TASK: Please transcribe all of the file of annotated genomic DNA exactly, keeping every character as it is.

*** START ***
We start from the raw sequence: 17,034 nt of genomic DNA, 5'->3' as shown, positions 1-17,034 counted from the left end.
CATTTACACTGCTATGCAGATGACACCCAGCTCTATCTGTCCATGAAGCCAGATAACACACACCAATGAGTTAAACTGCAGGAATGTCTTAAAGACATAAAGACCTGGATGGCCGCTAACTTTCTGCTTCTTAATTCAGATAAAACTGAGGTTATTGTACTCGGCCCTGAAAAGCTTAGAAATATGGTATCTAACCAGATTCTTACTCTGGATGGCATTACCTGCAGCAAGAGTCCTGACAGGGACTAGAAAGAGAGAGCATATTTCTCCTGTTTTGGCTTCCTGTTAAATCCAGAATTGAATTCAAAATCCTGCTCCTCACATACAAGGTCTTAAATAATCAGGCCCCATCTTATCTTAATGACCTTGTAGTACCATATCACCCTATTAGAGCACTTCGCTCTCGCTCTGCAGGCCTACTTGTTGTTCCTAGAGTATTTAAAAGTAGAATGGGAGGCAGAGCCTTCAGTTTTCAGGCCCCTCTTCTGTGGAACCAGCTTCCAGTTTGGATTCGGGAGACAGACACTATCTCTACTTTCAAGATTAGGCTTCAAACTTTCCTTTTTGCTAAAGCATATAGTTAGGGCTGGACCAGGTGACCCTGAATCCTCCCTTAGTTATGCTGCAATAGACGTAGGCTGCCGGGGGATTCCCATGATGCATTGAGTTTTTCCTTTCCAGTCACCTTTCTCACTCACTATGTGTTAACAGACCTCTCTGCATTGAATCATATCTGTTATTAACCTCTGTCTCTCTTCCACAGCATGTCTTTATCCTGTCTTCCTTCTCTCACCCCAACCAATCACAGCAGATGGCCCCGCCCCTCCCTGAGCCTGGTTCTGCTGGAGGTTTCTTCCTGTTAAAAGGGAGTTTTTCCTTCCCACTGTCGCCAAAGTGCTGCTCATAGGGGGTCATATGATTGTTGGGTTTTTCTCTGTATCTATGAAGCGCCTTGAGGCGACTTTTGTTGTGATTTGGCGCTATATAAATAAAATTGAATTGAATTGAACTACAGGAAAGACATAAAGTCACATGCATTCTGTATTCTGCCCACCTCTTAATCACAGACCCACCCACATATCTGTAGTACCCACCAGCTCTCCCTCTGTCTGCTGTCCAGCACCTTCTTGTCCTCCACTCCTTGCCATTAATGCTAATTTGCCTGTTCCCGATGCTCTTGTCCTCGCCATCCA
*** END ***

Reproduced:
We start from the raw sequence: 17,034 nt of genomic DNA, 5'->3' as shown, positions 1-17,034 counted from the left end.
CATTTACACTGCTATGCAGATGACACCCAGCTCTATCTGTCCATGAAGCCAGATAACACACACCAATGAGTTAAACTGCAGGAATGTCTTAAAGACATAAAGACCTGGATGGCCGCTAACTTTCTGCTTCTTAATTCAGATAAAACTGAGGTTATTGTACTCGGCCCTGAAAAGCTTAGAAATATGGTATCTAACCAGATTCTTACTCTGGATGGCATTACCTGCAGCAAGAGTCCTGACAGGGACTAGAAAGAGAGAGCATATTTCTCCTGTTTTGGCTTCCTGTTAAATCCAGAATTGAATTCAAAATCCTGCTCCTCACATACAAGGTCTTAAATAATCAGGCCCCATCTTATCTTAATGACCTTGTAGTACCATATCACCCTATTAGAGCACTTCGCTCTCGCTCTGCAGGCCTACTTGTTGTTCCTAGAGTATTTAAAAGTAGAATGGGAGGCAGAGCCTTCAGTTTTCAGGCCCCTCTTCTGTGGAACCAGCTTCCAGTTTGGATTCGGGAGACAGACACTATCTCTACTTTCAAGATTAGGCTTCAAACTTTCCTTTTTGCTAAAGCATATAGTTAGGGCTGGACCAGGTGACCCTGAATCCTCCCTTAGTTATGCTGCAATAGACGTAGGCTGCCGGGGGATTCCCATGATGCATTGAGTTTTTCCTTTCCAGTCACCTTTCTCACTCACTATGTGTTAACAGACCTCTCTGCATTGAATCATATCTGTTATTAACCTCTGTCTCTCTTCCACAGCATGTCTTTATCCTGTCTTCCTTCTCTCACCCCAACCAATCACAGCAGATGGCCCCGCCCCTCCCTGAGCCTGGTTCTGCTGGAGGTTTCTTCCTGTTAAAAGGGAGTTTTTCCTTCCCACTGTCGCCAAAGTGCTGCTCATAGGGGGTCATATGATTGTTGGGTTTTTCTCTGTATCTATGAAGCGCCTTGAGGCGACTTTTGTTGTGATTTGGCGCTATATAAATAAAATTGAATTGAATTGAACTACAGGAAAGACATAAAGTCACATGCATTCTGTATTCTGCCCACCTCTTAATCACAGACCCACCCACATATCTGTAGTACCCACCAGCTCTCCCTCTGTCTGCTGTCCAGCACCTTCTTGTCCTCCACTCCTTGCCATTAATGCTAATTTGCCTGTTCCCGATGCTCTTGTCCTCGCCATCCA